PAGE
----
The first analyst day I attended was at the Vista International Hotel in the World Trade Center. When I walked out into the hall during a break, there were long banks of pay phones jammed with analysts delivering the bad news to trading desks and clients. The price of Control Data stock probably never saw that level again, but I was so clueless that I didn’t have any idea what had happened.
The other thing I remember from that day was standing behind the rows of analysts in the ballroom and seeing a sea of gray and blue, with two splashes of color, one red dress and one brown. There were a few other women in attendance as well, but they had adopted the corporate colors of the time.
At the hundreds of conferences and large meetings I’ve attended since, there has rarely been more than ten or fifteen percent of the attendees who were women. Last week, the shoe was on the other foot at a CFA Institute conference, “Alpha and Gender Diversity: The Competitive Edge.” Now I know how it feels to be outnumbered.
I hadn’t attended the inaugural conference on the topic the year before, because I felt that the agenda was designed for women. Despite the gender imbalance this time around, the content was much more focused on the important question at hand — whether gender diversity improves the performance of teams and organizations.
If you know me (or if you read my piece on “guerrilla girls” last yearthe research puzzle | The title was inspired by a group who protests the exclusion of works by women from art museums and galleries.), you know that I think the answer to the question is “yes.” And the available research backs that up, even though it seems to be widely ignored by many of those who profess to be turning over every rock to find alpha.
Paul Smith, the CEO of CFA Institute, is an outspoken advocate for change in an industry he sees being at risk of “withering on the vine.” Ronald O’Hanley, the CEO of State Street Global Advisors, says that “clients need more from us at a lower cost.” Other speakers (yes, several of them were also men) echoed those concerns and shared their reasons why increasing diversity in the investment profession is one part of the equation for success going forward.
Sallie Krawcheck provided a candid look at her personal ups and downs during her run as the most prominent woman in the investment world. She also aptly summarized the male-dominated culture of the business, with its war analogies, sports analogies, that ever-present symbol of a bull, and those frequent times “when guys get together and show off for each other,” something I have seen time and time again (usually resulting in poor decision making).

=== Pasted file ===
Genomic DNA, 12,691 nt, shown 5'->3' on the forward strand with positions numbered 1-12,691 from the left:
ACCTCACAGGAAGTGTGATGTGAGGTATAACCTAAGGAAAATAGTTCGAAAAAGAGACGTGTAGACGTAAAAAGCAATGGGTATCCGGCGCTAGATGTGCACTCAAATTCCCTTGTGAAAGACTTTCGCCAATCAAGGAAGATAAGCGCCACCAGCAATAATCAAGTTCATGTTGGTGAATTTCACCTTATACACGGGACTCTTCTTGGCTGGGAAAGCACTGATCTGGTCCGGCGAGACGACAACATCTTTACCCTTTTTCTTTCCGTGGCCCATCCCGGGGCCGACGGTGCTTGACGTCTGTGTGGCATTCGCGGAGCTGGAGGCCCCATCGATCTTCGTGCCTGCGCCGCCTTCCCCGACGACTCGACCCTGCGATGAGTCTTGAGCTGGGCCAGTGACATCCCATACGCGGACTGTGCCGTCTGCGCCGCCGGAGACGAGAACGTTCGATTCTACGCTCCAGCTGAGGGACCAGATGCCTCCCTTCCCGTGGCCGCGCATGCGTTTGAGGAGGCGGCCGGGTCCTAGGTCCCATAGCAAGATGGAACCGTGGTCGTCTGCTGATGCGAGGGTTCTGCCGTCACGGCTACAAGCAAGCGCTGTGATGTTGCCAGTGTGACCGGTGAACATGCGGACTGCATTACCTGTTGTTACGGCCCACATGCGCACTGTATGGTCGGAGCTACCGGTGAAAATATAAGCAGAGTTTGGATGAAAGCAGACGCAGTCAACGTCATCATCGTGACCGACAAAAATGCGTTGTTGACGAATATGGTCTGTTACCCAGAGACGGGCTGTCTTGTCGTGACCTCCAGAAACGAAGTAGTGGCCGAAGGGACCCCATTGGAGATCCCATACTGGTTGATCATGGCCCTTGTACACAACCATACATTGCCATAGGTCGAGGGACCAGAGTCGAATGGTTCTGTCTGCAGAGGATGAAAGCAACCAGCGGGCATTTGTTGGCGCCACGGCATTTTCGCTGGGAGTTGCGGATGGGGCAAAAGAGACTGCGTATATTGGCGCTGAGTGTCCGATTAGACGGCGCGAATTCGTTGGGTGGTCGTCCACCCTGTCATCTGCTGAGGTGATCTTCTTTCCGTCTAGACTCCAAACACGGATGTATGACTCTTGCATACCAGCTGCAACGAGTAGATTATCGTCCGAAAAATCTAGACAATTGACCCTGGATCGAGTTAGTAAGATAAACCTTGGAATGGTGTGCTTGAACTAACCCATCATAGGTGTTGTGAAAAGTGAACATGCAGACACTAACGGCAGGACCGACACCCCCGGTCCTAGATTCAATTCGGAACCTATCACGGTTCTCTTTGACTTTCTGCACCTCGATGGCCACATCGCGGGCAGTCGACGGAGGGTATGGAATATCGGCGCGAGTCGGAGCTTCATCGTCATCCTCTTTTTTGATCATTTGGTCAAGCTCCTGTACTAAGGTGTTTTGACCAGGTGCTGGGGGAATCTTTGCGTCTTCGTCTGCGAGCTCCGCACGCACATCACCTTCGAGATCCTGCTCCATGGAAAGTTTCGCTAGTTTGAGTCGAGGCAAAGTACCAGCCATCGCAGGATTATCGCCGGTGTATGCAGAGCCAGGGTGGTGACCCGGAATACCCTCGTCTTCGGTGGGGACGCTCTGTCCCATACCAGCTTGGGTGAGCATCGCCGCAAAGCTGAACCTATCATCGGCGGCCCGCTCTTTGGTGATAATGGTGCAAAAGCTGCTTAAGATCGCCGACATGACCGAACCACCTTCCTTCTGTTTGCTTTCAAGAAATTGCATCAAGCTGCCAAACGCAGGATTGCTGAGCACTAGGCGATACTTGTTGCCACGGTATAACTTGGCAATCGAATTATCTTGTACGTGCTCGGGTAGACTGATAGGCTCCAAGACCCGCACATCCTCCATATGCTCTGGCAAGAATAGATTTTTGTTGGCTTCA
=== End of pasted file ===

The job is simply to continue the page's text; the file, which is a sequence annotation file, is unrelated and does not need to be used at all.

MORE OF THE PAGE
She called for “courageous conversations” about the issues that haven’t been properly addressed. As someone who says, “A business is only as good as its conversations,”the research puzzle | I stole the line from cartoonist Hugh MacLeod. I couldn’t agree more.
Lucy Kellaway of the Financial Times entertained the crowd with an irreverent look at the banality of corporate life, with its “horrendous jargon.” But mostly she talked about being “post-fear” and willing to be bold in whatever way she wants (acknowledging that having money does make that easier), saying that “if you’re a post-fear employee, you’re kind of a weird thing to manage.”
In my estimation, the highlight of the conference was the pairing of Anita Williams Woolley and Scott Page. The two professors, who had never presented together before, gave a fascinating look at the research on group decision making. To me, their work (and those of others that they cited) is required knowledge for investment leaders trying to build better organizations.
What leads to smart groups? As Woolley outlined, it’s the right people with the right goals, in an atmosphere marked by good collaboration. A group should have cognitive diversity, with a high degree of “social perceptiveness” (the ability to read other people) among the participants. In general, they should balance their attention between a focus on process and one on outcomes, since each provides value, depending on the environment and the nature of the task at hand. And there should be a high level of communication and generally equal input among the participants.
A recipe like that is quite unusual in the investment world. That should tell us something.
Page examined related and equally interesting research. He said that a key question for managers is, “How do we get smart people to think differently?” While there is a resistance to quotas, the fact is that identity diversity is strongly related to cognitive diversity and better outcomes. Hiring another smart person is not helpful if the background, training, knowledge, and experiences are the same as the other smart people around the table.
Insight comes from making connections across disciplines. 75% of mutual funds are now managed by teams (the opposite of twenty years ago), but if the informational networks of the team members are similar, not much has been accomplished in the process.
I quite liked my day and a half in the company of women. But that’s been a constant throughout my career. Women seem to have a higher content-to-bluster ratio than I do (and, in my estimation, than most men do) and they are better at the kind of collaborative skills that we really need.
As Anita Williams Woolley said, all the jobs where collaboration isn’t required will be going to robots sometime soon anyway. If we’re going to get better at this craft/art/business of investing, we’ll need to have some different people at the table.